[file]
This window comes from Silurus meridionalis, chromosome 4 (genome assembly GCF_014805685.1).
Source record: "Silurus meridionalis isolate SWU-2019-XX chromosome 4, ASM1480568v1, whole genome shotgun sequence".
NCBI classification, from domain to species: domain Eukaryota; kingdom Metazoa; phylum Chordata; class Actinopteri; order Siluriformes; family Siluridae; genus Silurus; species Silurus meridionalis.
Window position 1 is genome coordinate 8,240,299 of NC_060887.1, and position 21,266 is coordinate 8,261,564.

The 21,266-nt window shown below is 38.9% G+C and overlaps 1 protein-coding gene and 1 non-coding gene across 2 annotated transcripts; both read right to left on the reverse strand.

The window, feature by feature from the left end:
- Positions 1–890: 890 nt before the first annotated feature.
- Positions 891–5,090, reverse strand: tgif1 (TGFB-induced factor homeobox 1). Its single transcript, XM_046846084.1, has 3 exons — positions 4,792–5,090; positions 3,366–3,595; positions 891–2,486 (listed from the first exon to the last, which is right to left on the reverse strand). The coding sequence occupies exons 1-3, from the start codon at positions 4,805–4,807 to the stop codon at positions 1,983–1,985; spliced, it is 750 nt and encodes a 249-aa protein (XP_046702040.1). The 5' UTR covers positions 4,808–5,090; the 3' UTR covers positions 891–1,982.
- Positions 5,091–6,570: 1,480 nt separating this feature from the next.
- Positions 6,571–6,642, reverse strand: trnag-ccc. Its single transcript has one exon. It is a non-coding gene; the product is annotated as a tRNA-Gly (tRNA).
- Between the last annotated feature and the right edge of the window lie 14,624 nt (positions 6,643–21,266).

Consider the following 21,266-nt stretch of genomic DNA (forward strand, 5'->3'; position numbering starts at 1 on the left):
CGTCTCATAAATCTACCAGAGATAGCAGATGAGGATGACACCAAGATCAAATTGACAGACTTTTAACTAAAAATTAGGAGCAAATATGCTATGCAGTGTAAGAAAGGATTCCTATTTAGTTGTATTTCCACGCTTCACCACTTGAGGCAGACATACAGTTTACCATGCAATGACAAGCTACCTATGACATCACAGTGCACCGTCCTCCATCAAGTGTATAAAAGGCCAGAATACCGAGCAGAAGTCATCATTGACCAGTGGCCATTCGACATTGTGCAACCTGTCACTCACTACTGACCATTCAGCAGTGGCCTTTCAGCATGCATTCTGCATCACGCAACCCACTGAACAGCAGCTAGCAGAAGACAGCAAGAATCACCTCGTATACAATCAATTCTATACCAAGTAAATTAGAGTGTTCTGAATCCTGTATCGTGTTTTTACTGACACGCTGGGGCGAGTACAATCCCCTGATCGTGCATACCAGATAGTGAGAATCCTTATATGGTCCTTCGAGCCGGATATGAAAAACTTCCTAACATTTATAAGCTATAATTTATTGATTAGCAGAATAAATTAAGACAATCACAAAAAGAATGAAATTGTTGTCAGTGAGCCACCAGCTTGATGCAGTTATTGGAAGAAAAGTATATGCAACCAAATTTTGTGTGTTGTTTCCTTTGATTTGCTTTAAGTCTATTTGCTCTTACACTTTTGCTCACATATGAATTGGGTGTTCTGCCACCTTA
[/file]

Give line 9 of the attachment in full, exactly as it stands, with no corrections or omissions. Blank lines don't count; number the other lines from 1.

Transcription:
- Positions 5,091–6,570: 1,480 nt separating this feature from the next.